Past few decades have seen unprecedented growth in the information processing capabilities of electronic systems such as desktops, laptops, mobiles phone etc. This emergence of advanced data processing systems has revolutionized several industries and has led to the availability of vast amounts of data. Recent advances in machine learning and big data explore ways of deriving useful conclusions from the available data but at a significant cost in silicon. Hence, it has now become crucial to ask, “what is the best way to build information processing systems for the future?”. This session invites researchers working on addressing various aspects of this question, including but not limited to, advances in state-of-the-art digital and analog CMOS-based designs, advances in state-of-the-art computer architectures and compilers, ways of addressing challenges such as high device variability and leakage power, alternative computing paradigms such as bio-neuro-inspired computing or computing using beyond-CMOS devices, alternative storage paradigms such as in-memory computers, novel memories such as RRAM or MRAM etc.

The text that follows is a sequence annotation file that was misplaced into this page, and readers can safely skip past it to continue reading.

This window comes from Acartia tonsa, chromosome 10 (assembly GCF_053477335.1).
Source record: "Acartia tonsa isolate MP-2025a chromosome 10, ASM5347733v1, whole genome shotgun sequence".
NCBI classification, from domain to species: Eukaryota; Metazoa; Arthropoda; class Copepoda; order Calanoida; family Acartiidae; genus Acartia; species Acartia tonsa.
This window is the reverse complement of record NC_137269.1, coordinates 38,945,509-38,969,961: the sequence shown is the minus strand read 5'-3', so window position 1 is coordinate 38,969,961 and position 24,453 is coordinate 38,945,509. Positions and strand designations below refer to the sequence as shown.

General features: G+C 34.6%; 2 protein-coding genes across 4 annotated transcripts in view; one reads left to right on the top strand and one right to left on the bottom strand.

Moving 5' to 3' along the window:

Keynote Speaker: Song Han – MIT
Talk Title – Coming Soon
Time and place – Friday Feb. 8, 9am-10am / TBA
Summary – Coming Soon
Song Han is an assistant professor in the Electrical Engineering and Computer Science Department of the Massachusetts Institute of Technology. Dr. Han received the Ph.D. degree in Electrical Engineering from Stanford University advised by Prof. Bill Dally. Dr. Han’s research focuses on energy-efficient deep learning, at the intersection between machine learning and computer architecture. His research efforts on deep compression and hardware acceleration received the Best Paper Award at ICLR’16 and the Best Paper Award at FPGA’17. With these technologies, Dr. Han co-founded DeePhi Tech, which was acquired by Xilinx.
MIT HAN Lab’s research focuses on:
H: High performance, High energy efficiency Hardware
A: Architectures an Accelerators for Artificial Intelligence
N: Novel Algorithms for Neural Networks
Time and Place